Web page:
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3-2x12's won't even work...... 1/2 of 20' span, plus o.h. is 11' x 16' dr. x 45# per sq.ft. = 7920# (30# live load-snow + 15# dead load-drywall/insulation)

3-2x12's, fb.1600, Doug fir/Larch, #2 = carry max.4700#

You'd need a 6x12, Df/L, Dense #2 ($$$) to match the 2- 1-3/4" x 11-1/4" LVL's.that will carry 9000+#. pp.#5; http://www.parr.com/PDFs/LP LVL 1.9E.pdf
Notice: pp.#2 = 3-1/2" beam requires 3" of bearing for 7875#, you have 8k# and need a 4x4 (9200-#) under each end for 3-1/2" bearing. Be sure to show this in your plans to the City/County for the permit.

Gary
 

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Getting very basic carpenter work here, in building one wall. Use a treated 2x4 for the bottom plate, cut so the seam, so its under a up-right 2x4, as you'll have to have a pair on edge,one green, one regular to start with, but have the regular lumber seam under another stud, or use a 20 foot 2x4 if you can get them. Hold together with c clamps (don't laugh pros) and use a small framing square, and start marking off for your layout. Put an X on both pieces on the end, ,come out 1 1/2 inches draw a line, 1 1/2 inch space, draw another line then x. Hook your tape on end pair of plates and make sure your exterior plywood breaks on a stud. Rough frame everything from same direction, on both sides of building.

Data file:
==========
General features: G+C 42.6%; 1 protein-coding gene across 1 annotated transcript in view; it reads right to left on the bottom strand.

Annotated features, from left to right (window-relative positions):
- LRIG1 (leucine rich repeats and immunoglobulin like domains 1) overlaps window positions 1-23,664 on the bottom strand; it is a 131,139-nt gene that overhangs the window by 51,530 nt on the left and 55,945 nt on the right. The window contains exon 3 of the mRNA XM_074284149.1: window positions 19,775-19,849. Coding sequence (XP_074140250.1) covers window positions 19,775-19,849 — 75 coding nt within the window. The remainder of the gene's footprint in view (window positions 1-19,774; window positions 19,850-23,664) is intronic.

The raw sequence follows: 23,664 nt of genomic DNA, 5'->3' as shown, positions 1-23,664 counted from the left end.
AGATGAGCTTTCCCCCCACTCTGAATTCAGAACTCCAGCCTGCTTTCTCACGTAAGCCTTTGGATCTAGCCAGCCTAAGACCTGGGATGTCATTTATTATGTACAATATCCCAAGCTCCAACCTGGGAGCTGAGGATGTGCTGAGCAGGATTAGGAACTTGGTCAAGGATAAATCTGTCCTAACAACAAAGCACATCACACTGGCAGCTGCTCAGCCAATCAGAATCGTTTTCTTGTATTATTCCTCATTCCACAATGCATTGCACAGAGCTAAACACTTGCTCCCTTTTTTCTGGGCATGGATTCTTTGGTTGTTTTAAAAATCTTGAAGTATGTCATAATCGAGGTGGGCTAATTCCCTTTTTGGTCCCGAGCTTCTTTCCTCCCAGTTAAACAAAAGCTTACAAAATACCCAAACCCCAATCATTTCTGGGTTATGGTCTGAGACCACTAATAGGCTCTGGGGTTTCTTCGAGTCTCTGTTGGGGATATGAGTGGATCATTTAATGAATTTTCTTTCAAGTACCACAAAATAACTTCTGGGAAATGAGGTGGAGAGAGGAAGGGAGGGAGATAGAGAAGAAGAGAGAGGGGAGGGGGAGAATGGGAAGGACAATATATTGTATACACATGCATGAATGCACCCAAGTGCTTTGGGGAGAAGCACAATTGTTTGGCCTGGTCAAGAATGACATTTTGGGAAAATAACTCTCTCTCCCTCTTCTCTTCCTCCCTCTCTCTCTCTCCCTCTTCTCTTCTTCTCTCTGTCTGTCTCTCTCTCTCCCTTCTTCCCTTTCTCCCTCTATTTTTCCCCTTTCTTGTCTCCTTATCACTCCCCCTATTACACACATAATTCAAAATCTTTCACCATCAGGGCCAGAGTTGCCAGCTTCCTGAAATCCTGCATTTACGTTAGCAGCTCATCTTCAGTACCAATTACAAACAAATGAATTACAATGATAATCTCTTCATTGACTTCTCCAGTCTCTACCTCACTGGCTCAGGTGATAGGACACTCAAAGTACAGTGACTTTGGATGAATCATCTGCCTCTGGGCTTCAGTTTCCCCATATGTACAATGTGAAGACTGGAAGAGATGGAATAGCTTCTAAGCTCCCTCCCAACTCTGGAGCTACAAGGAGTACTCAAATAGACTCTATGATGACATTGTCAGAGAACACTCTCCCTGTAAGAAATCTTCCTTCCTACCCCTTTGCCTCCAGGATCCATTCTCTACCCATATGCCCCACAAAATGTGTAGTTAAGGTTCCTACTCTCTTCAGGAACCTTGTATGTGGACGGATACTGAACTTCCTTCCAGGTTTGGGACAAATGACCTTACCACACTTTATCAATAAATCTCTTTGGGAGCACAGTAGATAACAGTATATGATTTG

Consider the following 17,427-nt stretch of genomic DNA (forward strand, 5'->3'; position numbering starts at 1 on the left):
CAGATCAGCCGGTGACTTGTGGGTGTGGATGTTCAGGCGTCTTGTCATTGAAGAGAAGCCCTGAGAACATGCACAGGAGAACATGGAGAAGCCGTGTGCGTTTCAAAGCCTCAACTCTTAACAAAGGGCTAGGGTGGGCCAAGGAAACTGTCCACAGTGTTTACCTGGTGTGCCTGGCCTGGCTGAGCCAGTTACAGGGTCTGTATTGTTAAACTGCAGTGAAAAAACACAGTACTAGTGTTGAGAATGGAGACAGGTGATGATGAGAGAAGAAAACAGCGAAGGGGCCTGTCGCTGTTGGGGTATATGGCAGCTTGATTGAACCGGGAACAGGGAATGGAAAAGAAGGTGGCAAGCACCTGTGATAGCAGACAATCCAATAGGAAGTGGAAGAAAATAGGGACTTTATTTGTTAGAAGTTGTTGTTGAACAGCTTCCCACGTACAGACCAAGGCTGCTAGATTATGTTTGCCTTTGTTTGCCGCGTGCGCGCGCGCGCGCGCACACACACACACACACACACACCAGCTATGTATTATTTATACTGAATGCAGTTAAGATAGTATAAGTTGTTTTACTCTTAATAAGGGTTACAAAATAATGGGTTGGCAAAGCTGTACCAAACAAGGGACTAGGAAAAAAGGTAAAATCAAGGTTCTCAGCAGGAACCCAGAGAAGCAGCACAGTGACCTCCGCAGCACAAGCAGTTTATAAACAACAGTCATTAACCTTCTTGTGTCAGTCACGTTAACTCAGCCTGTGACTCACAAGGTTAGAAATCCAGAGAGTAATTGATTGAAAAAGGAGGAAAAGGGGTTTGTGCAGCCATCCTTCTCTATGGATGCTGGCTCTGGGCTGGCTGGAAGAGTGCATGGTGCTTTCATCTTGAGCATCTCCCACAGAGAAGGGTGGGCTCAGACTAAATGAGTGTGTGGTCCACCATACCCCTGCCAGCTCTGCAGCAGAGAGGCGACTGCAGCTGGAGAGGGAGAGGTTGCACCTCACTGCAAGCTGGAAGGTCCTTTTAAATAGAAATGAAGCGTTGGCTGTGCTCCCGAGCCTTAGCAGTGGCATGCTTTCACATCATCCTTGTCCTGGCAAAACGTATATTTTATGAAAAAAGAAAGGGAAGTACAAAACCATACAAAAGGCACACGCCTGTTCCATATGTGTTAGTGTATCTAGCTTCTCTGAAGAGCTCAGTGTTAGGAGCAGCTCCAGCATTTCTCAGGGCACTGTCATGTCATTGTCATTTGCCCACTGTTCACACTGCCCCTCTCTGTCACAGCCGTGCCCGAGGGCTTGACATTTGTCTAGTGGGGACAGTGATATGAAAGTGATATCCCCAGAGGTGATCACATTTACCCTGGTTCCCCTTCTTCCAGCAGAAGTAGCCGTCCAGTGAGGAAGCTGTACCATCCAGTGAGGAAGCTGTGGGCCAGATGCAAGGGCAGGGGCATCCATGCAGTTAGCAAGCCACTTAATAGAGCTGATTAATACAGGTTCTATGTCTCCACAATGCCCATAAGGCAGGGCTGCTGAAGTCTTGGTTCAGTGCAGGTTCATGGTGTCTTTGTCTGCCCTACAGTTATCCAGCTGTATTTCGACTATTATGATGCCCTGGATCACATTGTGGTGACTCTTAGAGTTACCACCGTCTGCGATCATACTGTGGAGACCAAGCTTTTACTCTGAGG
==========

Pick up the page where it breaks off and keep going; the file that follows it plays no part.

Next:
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Once your walls are standing, and since you have blacktop,and have several outside wood bracing to help keep it from spreading, use a come-along in the middle inside up high ,using rope,chain or whatever. You can have perfectly plumb walls, but in the process of setting trusses,jerking to get them right ,walls tend to move, just check when your done. It pays to have a string on blocks, front to back, and keep an eye on it. When you do your outside sheeting ,have a drip aluim off-set piece between the upper and lower sheets. You might even consider nailing on a sheet of that plywood for the walls while its on the ground, or if you have enough help, put it all on, including the window. 6/12 pitch roof, so nail on a 2x4 on the sheeting for a shoe stop if your using neighbors, and nail 2feet up from edge, so you have room for first course of shingles. Elvis Presley music, and cold beer afterwards is like christening a ship.
 

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Garages are fun projects for diy'ers. However, it really helps to have at least one person on the job that is a good framing carpenter. It will eliminate a lot of mistakes and grief and the diy'ers can learn the right way at the same time and have a good time of it. I built a 24 x 36 garage for a younger cousin of mine. He had four of five of his friends show up along with himself. I did all the layout work, showed the guys how to use the nail guns and how I wanted things done. They did a good job and we got the whole thing up in one day, with the exception of shingles, siding, and overhead door. The girls had a small feast of a barbecue cooked up for us and plenty of beer at the end. And it was one of those summer days when it hit about 95 degrees and plenty of sun.
Mike Hawkins:)
 

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Discussion Starter #28 (Edited)
Change of Plans / Garage is now a Carport - Semi-enclosed

Well, I've procrastinated as long as I can. The primary reason for procrastination is that I have some physical limitations and I do not think that I can do the woek associated with a foundation.